Tag: glance

Should Humanity Try to Contact Alien Civilizations?

Some researchers want to use big radio dishes like the 305-meter Arecibo Observatory in Puerto Rico to announce our presence to intelligent aliens.

Excerpt from space.com
by Mike Wall

Is it time to take the search for intelligent aliens to the next level?
For more than half a century, scientists have been scanning the heavens for signals generated by intelligent alien life. They haven't found anything conclusive yet, so some researchers are advocating adding an element called "active SETI" (search for extraterrestrial intelligence) — not just listening, but also beaming out transmissions of our own designed to catch aliens' eyes.

Active SETI "may just be the approach that lets us make contact with life beyond Earth," Douglas Vakoch, director of interstellar message composition at the SETI Institute in Mountain View, California, said earlier this month during a panel discussion at the annual meeting of the American Association for the Advancement of Science (AAAS) in San Jose.

Seeking contact

Vakoch envisions using big radio dishes such as the Arecibo Observatory in Puerto Rico to blast powerful, information-laden transmissions at nearby stars, in a series of relatively cheap, small-scale projects.

"Whenever any of the planetary radar folks are doing their asteroid studies, and they have an extra half an hour before or after, there's always a target star readily available that they can shift to without a lot of extra slough time," he said.

The content of any potential active SETI message is a subject of considerable debate. If it were up to astronomer Seth Shostak, Vakoch's SETI Institute colleague, we'd beam the entire Internet out into space.

"It's like sending a lot of hieroglyphics to the 19th century — they [aliens] can figure it out based on the redundancy," Shostak said during the AAAS discussion. "So, I think in terms of messages, we should send everything."

While active SETI could help make humanity's presence known to extrasolar civilizations, the strategy could also aid the more traditional "passive" search for alien intelligence, Shostak added.
"If you're going to run SETI experiments, where you're trying to listen for a putative alien broadcast, it may be very instructive to have to construct a transmitting project," he said. "Because now, you walk a mile in the Klingons' shoes, assuming they have them."

Cause for concern?

But active SETI is a controversial topic. Humanity has been a truly technological civilization for only a few generations; we're less than 60 years removed from launching our first satellite to Earth orbit, for example. So the chances are that any extraterrestrials who pick up our signals would be far more advanced than we are.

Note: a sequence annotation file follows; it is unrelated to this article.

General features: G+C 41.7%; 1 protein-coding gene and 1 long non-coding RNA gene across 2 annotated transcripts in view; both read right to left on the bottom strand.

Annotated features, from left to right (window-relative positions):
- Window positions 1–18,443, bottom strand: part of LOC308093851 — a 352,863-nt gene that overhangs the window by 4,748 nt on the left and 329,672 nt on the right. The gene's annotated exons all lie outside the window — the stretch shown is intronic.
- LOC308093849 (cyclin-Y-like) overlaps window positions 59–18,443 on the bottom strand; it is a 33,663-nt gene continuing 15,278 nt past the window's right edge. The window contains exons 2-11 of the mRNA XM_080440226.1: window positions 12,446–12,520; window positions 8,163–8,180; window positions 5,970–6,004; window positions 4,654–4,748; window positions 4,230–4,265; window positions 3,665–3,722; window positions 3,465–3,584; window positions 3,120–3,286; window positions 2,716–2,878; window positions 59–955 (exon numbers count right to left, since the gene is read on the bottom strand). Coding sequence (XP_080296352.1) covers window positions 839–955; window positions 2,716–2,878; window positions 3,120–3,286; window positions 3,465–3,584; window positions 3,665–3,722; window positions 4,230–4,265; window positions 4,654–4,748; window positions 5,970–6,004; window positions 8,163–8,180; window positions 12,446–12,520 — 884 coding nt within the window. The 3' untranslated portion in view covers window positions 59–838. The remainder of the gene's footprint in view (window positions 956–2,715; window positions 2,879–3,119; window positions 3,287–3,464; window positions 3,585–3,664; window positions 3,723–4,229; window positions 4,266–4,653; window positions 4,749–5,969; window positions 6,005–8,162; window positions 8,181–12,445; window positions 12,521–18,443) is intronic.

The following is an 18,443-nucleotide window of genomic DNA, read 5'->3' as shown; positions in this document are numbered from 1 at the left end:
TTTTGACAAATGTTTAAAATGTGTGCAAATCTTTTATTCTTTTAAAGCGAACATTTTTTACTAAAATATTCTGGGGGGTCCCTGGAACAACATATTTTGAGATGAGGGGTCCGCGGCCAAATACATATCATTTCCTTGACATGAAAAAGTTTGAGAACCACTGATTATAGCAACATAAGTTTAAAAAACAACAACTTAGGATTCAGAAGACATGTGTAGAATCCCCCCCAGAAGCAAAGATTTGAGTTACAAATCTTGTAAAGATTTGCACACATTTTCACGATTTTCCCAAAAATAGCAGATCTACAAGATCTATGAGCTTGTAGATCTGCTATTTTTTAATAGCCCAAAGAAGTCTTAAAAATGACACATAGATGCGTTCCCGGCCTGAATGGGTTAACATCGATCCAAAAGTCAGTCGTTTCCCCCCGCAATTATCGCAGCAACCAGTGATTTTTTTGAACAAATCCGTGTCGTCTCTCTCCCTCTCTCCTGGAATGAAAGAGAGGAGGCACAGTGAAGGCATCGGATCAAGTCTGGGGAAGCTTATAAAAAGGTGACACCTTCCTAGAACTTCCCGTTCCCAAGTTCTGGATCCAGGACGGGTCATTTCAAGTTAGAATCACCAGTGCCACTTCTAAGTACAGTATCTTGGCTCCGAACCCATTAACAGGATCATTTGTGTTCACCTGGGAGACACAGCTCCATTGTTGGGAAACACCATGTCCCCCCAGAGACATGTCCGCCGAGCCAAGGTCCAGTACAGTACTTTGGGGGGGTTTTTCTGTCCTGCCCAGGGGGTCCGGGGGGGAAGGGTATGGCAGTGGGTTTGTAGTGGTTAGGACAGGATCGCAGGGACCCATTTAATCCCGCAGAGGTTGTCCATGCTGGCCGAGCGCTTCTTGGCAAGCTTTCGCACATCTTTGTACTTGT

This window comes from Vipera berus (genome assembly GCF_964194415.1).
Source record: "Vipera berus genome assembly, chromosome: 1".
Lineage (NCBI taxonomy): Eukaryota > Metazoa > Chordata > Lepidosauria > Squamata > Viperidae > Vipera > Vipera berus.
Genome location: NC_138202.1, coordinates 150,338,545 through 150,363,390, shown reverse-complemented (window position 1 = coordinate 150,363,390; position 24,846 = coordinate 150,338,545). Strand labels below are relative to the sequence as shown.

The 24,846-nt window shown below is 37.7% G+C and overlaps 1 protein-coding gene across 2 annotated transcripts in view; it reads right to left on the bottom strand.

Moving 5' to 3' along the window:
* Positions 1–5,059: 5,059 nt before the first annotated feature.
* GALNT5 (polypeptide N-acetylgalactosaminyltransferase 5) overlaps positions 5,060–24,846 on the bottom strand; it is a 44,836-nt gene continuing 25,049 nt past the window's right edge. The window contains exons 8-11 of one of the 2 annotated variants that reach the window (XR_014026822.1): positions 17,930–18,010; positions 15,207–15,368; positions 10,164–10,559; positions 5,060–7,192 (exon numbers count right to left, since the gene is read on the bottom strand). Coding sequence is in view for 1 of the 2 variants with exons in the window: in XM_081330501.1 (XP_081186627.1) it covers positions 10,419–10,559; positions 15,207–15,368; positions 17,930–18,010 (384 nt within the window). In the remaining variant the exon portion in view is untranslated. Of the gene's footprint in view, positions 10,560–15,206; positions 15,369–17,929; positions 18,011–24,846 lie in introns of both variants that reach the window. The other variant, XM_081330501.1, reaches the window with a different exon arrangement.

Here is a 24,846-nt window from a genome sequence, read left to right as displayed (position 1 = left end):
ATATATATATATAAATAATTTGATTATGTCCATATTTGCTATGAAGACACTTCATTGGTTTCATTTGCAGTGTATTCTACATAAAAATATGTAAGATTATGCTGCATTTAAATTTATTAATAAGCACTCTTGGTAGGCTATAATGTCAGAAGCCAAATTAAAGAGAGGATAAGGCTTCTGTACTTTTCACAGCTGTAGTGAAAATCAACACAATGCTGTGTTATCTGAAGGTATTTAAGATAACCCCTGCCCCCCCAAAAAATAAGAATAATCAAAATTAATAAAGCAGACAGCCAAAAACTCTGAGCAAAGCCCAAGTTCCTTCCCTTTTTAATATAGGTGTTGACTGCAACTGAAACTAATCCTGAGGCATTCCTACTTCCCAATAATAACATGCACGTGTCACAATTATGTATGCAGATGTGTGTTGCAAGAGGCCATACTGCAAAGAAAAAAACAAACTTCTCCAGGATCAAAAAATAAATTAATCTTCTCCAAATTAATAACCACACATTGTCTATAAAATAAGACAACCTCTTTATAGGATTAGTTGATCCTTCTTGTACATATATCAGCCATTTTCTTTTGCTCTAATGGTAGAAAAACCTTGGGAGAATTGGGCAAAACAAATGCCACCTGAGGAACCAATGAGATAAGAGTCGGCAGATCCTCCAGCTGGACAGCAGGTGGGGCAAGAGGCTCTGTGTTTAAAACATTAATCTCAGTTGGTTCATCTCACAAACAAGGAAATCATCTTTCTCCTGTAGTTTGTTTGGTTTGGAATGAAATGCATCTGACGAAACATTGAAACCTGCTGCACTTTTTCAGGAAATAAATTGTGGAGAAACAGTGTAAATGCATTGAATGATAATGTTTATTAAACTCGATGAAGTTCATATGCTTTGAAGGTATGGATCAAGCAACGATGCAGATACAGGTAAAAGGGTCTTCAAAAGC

This likelihood makes some researchers nervous, including famed theoretical physicist Stephen Hawking.

"Such advanced aliens would perhaps become nomads, looking to conquer and colonize whatever planets they could reach," Hawking said in 2010 on an episode of "Into the Universe with Stephen Hawking," a TV show that aired on the Discovery Channel. "If so, it makes sense for them to exploit each new planet for material to build more spaceships so they could move on. Who knows what the limits would be?"

Astrophysicist and science fiction author David Brin voiced similar concerns during the AAAS event, saying there's no reason to assume that intelligent aliens would be altruistic.

"This is an area in which discussion is called for," Brin said. "What are the motivations of species that they might carry with them into their advanced forms, that might color their cultures?"

Brin stressed that active SETI shouldn't be done in a piecemeal, ad hoc fashion by small groups of astronomers.

"This is something that should be discussed worldwide, and it should involve our peers in many other specialties, such as history," he said. "The historians would tell us, 'Well, gee, we have some examples of first-contact scenarios between advanced technological civilizations and not-so-advanced technological civilizations.' Gee, how did all of those turn out? Even when they were handled with goodwill, there was still pain."

Out there already

Vakoch and Shostak agreed that international discussion and cooperation are desirable. But Shostak said that achieving any kind of consensus on the topic of active SETI may be difficult. For example, what if polling reveals that 60 percent of people on Earth are in favor of the strategy, while 40 percent are opposed?

"Do we then have license to go ahead and transmit?" Shostak said. "That's the problem, I think, with this whole 'let's have some international discussion' [idea], because I don't know what the decision metric is."

Vakoch and Shostak also said that active SETI isn't as big a leap as it may seem at first glance: Our civilization has been beaming signals out into the universe unintentionally for a century, since the radio was invented.